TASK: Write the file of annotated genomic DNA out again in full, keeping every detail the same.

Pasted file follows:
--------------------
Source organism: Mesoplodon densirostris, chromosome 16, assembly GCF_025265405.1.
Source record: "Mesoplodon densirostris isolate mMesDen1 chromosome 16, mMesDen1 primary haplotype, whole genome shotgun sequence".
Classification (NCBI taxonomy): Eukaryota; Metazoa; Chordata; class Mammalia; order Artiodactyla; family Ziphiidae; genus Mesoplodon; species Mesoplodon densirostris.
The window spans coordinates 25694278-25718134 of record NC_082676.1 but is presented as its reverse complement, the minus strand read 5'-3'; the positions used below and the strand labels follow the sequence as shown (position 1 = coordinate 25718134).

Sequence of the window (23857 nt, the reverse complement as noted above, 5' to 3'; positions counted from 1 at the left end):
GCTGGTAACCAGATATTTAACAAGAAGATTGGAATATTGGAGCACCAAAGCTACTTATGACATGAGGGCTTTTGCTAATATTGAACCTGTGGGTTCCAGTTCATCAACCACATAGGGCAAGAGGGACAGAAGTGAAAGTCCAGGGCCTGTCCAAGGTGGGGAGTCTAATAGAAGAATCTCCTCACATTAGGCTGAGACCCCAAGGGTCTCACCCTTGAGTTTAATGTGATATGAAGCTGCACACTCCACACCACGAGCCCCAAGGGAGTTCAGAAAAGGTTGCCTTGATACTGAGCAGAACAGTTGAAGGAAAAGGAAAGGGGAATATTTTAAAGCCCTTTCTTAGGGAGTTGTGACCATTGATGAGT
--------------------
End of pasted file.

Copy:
Source organism: Mesoplodon densirostris, chromosome 16, assembly GCF_025265405.1.
Source record: "Mesoplodon densirostris isolate mMesDen1 chromosome 16, mMesDen1 primary haplotype, whole genome shotgun sequence".
Classification (NCBI taxonomy): Eukaryota; Metazoa; Chordata; class Mammalia; order Artiodactyla; family Ziphiidae; genus Mesoplodon; species Mesoplodon densirostris.
The window spans coordinates 25694278-25718134 of record NC_082676.1 but is presented as its reverse complement, the minus strand read 5'-3'; the positions used below and the strand labels follow the sequence as shown (position 1 = coordinate 25718134).

Sequence of the window (23857 nt, the reverse complement as noted above, 5' to 3'; positions counted from 1 at the left end):
GCTGGTAACCAGATATTTAACAAGAAGATTGGAATATTGGAGCACCAAAGCTACTTATGACATGAGGGCTTTTGCTAATATTGAACCTGTGGGTTCCAGTTCATCAACCACATAGGGCAAGAGGGACAGAAGTGAAAGTCCAGGGCCTGTCCAAGGTGGGGAGTCTAATAGAAGAATCTCCTCACATTAGGCTGAGACCCCAAGGGTCTCACCCTTGAGTTTAATGTGATATGAAGCTGCACACTCCACACCACGAGCCCCAAGGGAGTTCAGAAAAGGTTGCCTTGATACTGAGCAGAACAGTTGAAGGAAAAGGAAAGGGGAATATTTTAAAGCCCTTTCTTAGGGAGTTGTGACCATTGATGAGT